Today’s surgeons can graft skin, bone, and cartilage using stem cells and a scaffold in order to generate new tissue ready for transplanting onto areas of the body affected by injury or illness. However, grafts using scaffolds have their limitations such as auto-immune rejection, additional scarring, and the risk of infection.
This has led some researchers, scientists and doctors to delve deeper into research and development to come up with new, innovative techniques that aid the regeneration of complex tissues including cartilage, bone, and even entire organs.
Now, a team of scientists at the US National Institute of Standards and Technology (NIST) has developed a new photonic pH sensor that could further support and enhance the research and development of such tissue growth techniques. The concept of their work, published in the journal Sensors and Actuators B, highlights the abilities of a small photonic sensor that harnesses a light-based signal in order to measure pH, a key property in cell-growth.
More advanced than conventional sensors, the photonic pH sensor could be implanted into a cell culture long term with minimal disturbance. What’s more, the sensors would enable continuous observation. “We want to make sensors that can be put inside growing tissue to give researchers quantitative information,” said Zeeshan Ahmed, co-author of the paper and a chemist at NIST. The team also describes how the same sensor design could be modified to measure other important properties such as cell-growth factor and calcium.
Continuous Information in Real Time
Thus, having the ability to continually observe changes in the properties of tissue in real time could provide a significant boost to studies concerned with the engineering and growth of new tissue. NIST guest researcher and co-author, Matthew Hartings stated, “What these sensors could give people is real-time information about tissue growth and disease progression.” With this continuous real time information and fresh insights into the growth of tissue and spread of disease, researchers and scientists would be equipped with a system comparable to a navigation app or GPS system.
We want to provide researchers with a detailed map of the incremental changes that happen as tissue either grows in a healthy way or becomes diseased. Once researchers know the ‘streets’ a disease is taking, then they can better prevent or support the changes that are happening in a patient’s body.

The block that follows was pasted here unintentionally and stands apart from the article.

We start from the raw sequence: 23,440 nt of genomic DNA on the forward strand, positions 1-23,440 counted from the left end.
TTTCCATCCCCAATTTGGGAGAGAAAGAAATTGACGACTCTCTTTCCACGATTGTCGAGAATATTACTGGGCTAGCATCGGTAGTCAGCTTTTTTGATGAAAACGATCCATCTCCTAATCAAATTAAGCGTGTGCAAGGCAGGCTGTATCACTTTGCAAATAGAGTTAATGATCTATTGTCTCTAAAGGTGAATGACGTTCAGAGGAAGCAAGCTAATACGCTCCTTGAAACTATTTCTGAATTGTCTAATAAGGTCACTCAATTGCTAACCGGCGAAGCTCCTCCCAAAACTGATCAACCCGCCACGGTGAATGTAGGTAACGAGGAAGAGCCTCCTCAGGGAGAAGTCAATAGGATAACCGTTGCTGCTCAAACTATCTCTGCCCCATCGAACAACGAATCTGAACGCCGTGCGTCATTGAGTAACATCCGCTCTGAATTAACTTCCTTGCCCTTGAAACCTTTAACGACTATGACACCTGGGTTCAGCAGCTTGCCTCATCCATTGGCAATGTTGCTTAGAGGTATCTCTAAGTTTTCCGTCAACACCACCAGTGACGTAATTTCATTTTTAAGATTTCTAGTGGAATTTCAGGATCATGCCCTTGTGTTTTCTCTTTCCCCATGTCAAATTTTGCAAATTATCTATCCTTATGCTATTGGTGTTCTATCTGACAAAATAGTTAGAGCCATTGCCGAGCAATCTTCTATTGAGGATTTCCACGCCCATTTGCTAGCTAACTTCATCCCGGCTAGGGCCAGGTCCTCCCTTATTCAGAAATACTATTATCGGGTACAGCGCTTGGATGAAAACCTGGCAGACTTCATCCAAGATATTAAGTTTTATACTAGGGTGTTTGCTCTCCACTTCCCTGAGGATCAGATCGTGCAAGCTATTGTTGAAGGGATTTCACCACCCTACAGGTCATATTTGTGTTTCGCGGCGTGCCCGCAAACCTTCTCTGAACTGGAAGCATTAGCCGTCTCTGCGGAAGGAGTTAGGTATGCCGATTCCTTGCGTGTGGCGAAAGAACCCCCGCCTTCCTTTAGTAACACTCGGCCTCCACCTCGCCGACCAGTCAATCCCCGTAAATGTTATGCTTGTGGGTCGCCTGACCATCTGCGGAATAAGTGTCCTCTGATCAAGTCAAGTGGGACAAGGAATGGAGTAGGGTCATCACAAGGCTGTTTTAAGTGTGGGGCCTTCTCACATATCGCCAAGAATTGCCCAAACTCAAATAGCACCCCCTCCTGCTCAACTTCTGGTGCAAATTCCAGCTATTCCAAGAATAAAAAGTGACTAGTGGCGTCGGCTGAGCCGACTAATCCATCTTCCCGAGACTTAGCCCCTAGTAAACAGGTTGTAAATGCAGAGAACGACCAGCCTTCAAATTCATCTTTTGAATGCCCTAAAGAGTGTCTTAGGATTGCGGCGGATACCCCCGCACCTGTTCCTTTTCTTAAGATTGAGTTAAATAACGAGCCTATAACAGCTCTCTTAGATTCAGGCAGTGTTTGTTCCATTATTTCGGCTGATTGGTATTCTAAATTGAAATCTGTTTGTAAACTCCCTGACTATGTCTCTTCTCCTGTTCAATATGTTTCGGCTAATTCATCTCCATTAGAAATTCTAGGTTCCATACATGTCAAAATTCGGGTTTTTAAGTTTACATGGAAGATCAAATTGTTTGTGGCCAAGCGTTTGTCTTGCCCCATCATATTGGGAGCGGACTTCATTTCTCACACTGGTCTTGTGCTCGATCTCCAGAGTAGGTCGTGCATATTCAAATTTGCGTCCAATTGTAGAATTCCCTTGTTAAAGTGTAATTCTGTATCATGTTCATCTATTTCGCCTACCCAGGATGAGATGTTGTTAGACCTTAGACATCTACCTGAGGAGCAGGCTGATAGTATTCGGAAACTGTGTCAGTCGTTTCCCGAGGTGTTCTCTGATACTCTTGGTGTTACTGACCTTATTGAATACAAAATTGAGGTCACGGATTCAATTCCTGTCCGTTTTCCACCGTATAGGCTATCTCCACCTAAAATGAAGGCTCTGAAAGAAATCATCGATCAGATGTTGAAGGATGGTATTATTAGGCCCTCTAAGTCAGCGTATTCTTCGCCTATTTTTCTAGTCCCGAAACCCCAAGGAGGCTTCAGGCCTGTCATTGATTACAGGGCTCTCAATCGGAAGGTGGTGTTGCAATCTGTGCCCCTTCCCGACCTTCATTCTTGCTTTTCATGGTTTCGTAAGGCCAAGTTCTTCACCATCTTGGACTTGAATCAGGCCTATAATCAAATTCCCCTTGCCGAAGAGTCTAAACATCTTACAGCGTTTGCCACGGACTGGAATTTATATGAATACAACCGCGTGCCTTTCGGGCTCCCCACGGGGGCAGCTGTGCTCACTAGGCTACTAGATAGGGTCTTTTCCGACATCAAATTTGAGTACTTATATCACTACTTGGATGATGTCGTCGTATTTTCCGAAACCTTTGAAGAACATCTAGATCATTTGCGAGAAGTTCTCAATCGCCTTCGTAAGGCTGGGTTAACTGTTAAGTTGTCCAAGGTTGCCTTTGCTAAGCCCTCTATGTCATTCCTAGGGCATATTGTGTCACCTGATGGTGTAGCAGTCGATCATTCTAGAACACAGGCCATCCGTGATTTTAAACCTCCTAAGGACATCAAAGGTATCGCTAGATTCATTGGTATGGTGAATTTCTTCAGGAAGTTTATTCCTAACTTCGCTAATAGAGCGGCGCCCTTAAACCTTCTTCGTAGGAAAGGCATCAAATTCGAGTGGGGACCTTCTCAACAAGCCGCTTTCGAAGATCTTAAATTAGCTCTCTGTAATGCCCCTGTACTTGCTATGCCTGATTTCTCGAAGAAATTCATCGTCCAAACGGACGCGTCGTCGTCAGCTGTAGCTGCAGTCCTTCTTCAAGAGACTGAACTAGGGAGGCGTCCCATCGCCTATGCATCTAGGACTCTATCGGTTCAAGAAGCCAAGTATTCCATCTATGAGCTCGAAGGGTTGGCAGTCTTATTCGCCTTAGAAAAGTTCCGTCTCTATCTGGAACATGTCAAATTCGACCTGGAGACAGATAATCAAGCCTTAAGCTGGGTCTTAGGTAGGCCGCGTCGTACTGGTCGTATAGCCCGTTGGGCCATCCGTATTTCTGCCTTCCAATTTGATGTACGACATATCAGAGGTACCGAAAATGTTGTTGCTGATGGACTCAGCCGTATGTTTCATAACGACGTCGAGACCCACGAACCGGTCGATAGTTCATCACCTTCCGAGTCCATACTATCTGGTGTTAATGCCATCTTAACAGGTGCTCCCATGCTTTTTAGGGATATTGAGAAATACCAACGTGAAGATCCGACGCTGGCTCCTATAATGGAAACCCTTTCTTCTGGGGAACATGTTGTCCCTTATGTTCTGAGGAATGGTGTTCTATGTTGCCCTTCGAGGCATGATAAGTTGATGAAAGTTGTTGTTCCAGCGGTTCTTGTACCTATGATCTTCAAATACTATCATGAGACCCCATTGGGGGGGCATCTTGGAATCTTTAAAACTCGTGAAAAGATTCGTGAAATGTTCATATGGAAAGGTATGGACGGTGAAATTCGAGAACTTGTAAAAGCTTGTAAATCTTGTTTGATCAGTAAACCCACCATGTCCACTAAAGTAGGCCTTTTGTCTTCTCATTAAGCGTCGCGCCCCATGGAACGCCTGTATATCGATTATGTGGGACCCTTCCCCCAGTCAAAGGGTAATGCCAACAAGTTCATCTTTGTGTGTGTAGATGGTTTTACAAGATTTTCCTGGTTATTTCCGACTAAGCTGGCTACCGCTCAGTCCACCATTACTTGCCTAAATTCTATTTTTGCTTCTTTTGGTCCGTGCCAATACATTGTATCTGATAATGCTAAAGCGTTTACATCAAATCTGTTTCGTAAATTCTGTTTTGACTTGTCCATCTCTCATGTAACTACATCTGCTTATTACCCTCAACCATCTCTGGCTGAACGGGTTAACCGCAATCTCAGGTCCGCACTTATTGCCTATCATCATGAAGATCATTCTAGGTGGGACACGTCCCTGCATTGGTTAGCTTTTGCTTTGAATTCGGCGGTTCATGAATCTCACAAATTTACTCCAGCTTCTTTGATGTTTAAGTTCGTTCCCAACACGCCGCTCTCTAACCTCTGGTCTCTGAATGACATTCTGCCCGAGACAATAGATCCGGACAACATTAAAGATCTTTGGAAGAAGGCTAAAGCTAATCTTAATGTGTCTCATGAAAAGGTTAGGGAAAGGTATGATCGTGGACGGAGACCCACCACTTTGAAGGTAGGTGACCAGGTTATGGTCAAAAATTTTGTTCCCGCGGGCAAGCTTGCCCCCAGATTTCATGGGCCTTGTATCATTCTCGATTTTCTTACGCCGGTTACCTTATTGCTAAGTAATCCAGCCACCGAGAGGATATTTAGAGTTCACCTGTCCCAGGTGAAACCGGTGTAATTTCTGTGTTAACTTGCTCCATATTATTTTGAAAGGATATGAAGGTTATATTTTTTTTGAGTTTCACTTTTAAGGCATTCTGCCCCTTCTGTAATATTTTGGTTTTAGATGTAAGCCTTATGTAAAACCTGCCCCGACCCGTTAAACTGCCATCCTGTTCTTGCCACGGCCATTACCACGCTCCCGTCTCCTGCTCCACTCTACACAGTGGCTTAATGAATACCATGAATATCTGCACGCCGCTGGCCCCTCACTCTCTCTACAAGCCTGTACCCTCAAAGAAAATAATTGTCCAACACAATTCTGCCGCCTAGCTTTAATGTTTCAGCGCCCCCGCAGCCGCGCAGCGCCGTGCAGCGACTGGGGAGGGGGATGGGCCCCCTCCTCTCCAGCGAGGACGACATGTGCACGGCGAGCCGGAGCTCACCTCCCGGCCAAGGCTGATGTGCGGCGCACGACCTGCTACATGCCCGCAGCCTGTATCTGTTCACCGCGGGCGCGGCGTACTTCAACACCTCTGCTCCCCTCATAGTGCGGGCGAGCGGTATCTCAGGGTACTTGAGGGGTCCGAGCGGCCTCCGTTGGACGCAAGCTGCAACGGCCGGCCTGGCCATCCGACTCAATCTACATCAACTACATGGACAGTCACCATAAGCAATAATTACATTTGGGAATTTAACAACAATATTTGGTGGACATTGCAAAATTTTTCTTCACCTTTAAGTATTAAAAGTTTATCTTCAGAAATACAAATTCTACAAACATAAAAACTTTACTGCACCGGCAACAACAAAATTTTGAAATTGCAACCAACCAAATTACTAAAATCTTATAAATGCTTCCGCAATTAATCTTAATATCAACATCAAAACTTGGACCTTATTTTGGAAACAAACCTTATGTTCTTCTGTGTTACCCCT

Matthew Hartings, Guest Researcher and Co-author, NIST
Conventional pH instruments and sensors require frequent maintenance and calibration in order to remain accurate. They can lose 0.1 pH units of accuracy every day. This prevents them from being able to provide continuous information and means that only a snapshot of cell growth and disease progression is taken. Therefore, if a culture of stem cells requires a prolonged period to grow then having a sensor that must be adjusted every day is an inefficient method.
An increment of 0.1 pH is significant. If your pH value changes by 1, you kill the cells. If after a few days I can’t trust anything about my pH measurement, then I’m not going to use that measurement method.
Zeeshan Ahmed, Co-author of the paper and a Chemist, NIST
Modification and Demonstration
A measurement system that can remain in an incubator with the cell culture for weeks at a time while dispensing of the need to remove or calibrate the sensors during that period would give researchers the boost they need. Thus, Ahmed and his team have been tirelessly working on advancing their photonic pH sensors. These sensors are miniature, lightweight devices that utilize optical signals to record various important qualities such as pressure, temperature and humidity.
To modify their photonic devices to record an accurate pH measurement, Ahmed and Hartings relied on one of science’s well-known adages: When an object absorbs light, the energy absorbed, “has to go somewhere,” said Ahmed. “For every individual photon, the heat produced is a very small amount of energy,” continued Ahmed. “But if you have lots of photons coming in, and you have lots of molecules, it becomes an appreciable change in heat.”
To demonstrate their method, Ahmed, Hartings, and the team used red cabbage juice powder that responds to pH variance with changes in color. Depending on the acidity levels, the cabbage juice color ranges from shades of dark purple to light pink. Such changes can then be detected by the modified photonic temperature sensors when the solution is subject to different frequencies of light. “We were able to show that it works over a wide range, from a pH of 4 to a pH of 9 or 10,” said Ahmed.
The NIST team has already stated that they believe the sensors can be modified to measure properties beyond pH. This would simply require using a solution that would react to the property researchers wanted to observe and measure. Accordingly, by diversifying the range of study the photonic sensors could be particularly useful for the study of bone and organ cell growth.
With the first round of tests already underway the team will continue analysis on real stem cell growth cultures in collaboration with colleagues from NIST that have expertise in tissue engineering. Ahmed dreams that one day the system they have developed can be implanted directly into a human body to monitor the growth of tissue or spread of disease.
The long-term goal is being able to put implantable devices into people where you're trying to grow bones and muscles, and then hopefully over time the sensors could be designed to dissolve away and you wouldn't even have to go back in and remove them. That's the ultimate dream. But baby steps first.
Zeeshan Ahmed, Co-author of the paper and a Chemist, NIST